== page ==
The Sun’s Facebook chatbot drove nearly half users back to its site
The Sun has been dabbling with chatbots for its football coverage with some success lately. Now, the publisher will take what it has learned to roll out more bots across other verticals, including entertainment, in the coming weeks.
Over the past month, the publisher ran a football-related Facebook Messenger chatbot, delivering news during the transfer window, in which players switch to different clubs. Football’s transfer window is a time rife with stories about outrageous offers, rumors and rejections, all content The Sun felt could be bettered filtered.
“We were keen to test on small niche audience,”said Emma Fulton, director of digital strategy and operations at The Sun. “It proved what we thought was correct: Bots will work better when they are more targeted.”
The bot sent a daily round-up of five of the most important stories at around 5 p.m. to catch the rush hour. Readers could then subscribe to receive updates from their club, of which 95 percent of people did. During the four-week window, The Sun sent 263 notifications about specific clubs, mostly relating to the big three — Arsenal, Chelsea and Manchester United — which linked through to the story on the site and were published based on the news cycle. Successful pieces included reporting on Lucas Perez signing a four-year deal with Arsenal and this one on Marcelo Brozovic rejecting Chelsea’s bid in favor for Inter Milan. The number of notifications The Sun sent out increased in frequency as the transfer deadline drew closer.
The number of people who subscribed to updates from the chatbot was in the low thousands; The Sun’s football Facebook page, by contrast, has 2.6 million followers. But The Sun was shooting for engagement rather than mass scale. On the transfer deadline day, when the number of notifications reached its peak at 41 team-specific stories, 43 percent of chatbot subscribers clicked through to the main site. On an average day during that month, this was closer to 23 percent.
“It underlines the fact that publishing more messages was not putting people off, instead it was driving much more engagement,” added Fulton.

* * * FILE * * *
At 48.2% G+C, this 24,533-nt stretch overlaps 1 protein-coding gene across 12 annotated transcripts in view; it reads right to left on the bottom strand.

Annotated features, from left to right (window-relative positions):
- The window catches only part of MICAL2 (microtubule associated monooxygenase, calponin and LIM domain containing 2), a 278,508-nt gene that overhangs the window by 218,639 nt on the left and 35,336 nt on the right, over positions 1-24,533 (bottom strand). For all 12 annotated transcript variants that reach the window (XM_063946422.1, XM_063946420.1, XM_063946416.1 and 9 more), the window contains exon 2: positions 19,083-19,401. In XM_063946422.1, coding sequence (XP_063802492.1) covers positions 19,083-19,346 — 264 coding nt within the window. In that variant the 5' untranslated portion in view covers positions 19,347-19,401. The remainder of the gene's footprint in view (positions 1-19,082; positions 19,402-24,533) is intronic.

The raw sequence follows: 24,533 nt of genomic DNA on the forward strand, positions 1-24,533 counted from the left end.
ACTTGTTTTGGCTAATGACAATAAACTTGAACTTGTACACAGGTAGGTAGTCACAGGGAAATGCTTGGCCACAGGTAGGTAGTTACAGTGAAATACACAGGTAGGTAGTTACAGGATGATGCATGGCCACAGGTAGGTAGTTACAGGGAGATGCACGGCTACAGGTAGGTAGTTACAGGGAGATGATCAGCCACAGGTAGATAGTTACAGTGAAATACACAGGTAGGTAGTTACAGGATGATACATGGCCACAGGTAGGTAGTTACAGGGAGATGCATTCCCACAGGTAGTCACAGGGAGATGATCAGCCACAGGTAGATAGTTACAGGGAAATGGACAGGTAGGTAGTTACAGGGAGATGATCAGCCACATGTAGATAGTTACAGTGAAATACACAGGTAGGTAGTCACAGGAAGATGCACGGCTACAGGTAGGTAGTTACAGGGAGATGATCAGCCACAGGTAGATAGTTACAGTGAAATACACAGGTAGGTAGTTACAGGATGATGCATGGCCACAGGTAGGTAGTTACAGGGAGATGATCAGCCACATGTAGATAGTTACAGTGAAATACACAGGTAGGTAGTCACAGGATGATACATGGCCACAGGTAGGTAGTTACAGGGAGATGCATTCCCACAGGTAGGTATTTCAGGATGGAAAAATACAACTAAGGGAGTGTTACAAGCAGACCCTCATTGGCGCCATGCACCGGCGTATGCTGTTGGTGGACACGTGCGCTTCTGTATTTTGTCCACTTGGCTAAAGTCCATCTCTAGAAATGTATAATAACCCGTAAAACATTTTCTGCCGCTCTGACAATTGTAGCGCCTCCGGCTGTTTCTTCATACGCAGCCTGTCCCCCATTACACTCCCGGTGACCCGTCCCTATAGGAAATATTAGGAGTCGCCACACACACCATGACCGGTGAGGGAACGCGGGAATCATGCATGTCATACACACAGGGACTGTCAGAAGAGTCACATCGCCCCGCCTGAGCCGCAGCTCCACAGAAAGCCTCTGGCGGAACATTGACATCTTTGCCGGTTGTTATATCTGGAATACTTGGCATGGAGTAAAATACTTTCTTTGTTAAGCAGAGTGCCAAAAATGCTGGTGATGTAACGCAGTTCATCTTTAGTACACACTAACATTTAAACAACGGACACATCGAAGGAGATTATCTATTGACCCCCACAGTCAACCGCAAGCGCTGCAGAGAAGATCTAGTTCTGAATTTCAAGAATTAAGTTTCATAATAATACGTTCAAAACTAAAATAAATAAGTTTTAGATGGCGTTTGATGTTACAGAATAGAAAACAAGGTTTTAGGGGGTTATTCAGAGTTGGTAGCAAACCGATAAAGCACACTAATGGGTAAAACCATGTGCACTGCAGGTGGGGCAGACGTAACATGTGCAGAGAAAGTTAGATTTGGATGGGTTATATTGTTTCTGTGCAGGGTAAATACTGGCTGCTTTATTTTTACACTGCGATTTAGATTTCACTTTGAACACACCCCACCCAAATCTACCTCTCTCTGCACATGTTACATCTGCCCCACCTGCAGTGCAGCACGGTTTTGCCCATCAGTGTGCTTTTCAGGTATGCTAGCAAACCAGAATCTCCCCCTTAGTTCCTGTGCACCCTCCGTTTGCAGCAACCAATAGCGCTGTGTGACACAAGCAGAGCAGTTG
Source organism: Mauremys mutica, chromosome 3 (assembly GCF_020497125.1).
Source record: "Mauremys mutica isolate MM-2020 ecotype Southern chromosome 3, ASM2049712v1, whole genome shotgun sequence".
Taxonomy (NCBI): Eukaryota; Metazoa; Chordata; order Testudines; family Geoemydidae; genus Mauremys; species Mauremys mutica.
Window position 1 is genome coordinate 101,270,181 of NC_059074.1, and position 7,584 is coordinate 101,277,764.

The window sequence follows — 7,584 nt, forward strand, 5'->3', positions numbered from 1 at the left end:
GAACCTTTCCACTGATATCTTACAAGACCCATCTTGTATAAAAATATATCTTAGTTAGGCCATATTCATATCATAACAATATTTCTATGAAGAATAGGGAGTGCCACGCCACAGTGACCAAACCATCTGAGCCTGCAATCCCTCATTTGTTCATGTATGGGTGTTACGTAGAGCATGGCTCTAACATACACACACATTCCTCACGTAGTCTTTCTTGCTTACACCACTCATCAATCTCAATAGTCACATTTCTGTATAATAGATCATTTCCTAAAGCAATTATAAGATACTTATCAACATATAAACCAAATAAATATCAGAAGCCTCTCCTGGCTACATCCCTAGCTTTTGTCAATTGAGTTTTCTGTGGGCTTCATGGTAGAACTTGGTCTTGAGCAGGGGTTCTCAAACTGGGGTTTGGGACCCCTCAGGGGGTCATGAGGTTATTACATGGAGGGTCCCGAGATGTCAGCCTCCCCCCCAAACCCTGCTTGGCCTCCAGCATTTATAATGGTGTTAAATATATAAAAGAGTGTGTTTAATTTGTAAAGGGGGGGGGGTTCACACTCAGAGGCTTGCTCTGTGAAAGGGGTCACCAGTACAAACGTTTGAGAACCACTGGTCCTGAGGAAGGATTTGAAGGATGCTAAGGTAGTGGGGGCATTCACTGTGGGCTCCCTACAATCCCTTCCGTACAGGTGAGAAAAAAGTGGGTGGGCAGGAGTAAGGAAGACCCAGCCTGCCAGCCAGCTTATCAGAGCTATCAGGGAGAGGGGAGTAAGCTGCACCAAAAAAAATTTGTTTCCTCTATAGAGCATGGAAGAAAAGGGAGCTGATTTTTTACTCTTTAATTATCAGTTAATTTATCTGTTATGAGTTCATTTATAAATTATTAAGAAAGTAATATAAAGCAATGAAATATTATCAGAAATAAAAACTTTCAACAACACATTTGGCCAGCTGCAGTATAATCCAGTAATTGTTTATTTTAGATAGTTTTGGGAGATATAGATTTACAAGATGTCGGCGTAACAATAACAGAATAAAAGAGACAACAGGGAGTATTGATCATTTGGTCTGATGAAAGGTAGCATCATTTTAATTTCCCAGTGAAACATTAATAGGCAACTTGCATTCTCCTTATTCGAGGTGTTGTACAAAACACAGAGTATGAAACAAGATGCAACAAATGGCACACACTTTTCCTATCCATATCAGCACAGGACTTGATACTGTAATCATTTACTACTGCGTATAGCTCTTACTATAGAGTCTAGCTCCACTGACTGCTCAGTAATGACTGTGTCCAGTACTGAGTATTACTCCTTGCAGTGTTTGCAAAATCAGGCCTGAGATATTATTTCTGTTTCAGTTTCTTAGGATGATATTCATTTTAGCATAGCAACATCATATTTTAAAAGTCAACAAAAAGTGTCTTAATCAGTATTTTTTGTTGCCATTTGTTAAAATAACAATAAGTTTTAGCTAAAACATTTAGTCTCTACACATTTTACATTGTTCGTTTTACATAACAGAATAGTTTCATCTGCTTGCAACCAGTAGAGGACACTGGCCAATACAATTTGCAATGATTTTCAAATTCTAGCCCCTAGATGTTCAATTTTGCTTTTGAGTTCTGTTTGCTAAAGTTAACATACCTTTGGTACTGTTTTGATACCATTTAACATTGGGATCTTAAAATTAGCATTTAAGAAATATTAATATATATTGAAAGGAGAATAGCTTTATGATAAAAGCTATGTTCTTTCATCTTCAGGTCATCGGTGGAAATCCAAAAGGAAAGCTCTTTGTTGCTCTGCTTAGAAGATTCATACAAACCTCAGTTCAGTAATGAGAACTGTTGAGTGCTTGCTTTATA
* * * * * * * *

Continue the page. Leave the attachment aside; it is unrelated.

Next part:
Although, as Josh Robinson, head of digital at Synergy points out, people are opting in. “Naturally, engagement is high because an individual is choosing to engage with it and the experience is (or at least feels) personal. The traction of this personal experience carries through into high conversion.” While the creative potential is there, publishers will be under pressure to deliver more than automated feeds.
Facebook analytics are limited; publishers can’t see when a message is opened or whether people click through. Instead, analytics are inferred by the number of people visiting the site from the messenger platform. The mobile click-through rate from the number of subscribers was 87 percent, dropping to 8 percent for tablet and 5 percent for desktop.
Return rate was also a key metric for The Sun, which found that 61 percent of people returned to the site within seven days of their first visit. Overall 3 percent of the subscriber base unsubscribed, Fulton explained this happened early on in their experience after their first round-up piece of news; virtually no one unsubscribed after the second week.
The Sun pre-loaded the bot with just a few hundred possible responses, so it’s not capable of high levels of interaction with users. Instead, the messages are functional, explaining how users can subscribe and manage subscriptions. For a bot on celebrity gossip, Fulton believes artificial intelligence will help create a more conversational tone.
In the coming weeks, the bot will begin publishing general football news, like match stories or player injuries. It will have to be more selective in the number of notifications so it doesn’t spam users, either by introducing more levels of personalization, like allowing people to follow news on a particular player, or by publishing fewer stories. For some big match days, sending five messages will be acceptable; on an average Wednesday, sending five is too many.
“It’s been brilliant to prove it’s a platform we can use to engage with an audience,” added Fulton. “The payoff for the effort for the social team compared to the engagement we’re getting is really working; the bot really makes sense as an ongoing part of our business.”
More in Media
People claim that the role of chief diversity officer is vanishing. However, AI is booming, and the CDO can help ensure responsible AI.
Digiday+ Research: Publishers’ programmatic revenue didn’t shake out the way they’d hoped, but it’s still a bright spot
Digiday+ Research found that publishers’ programmatic ad revenue didn’t quite live up to expectations this year, but they still see it as a growth area.
For a couple of publishers, referrals from Google are down upwards of 60%.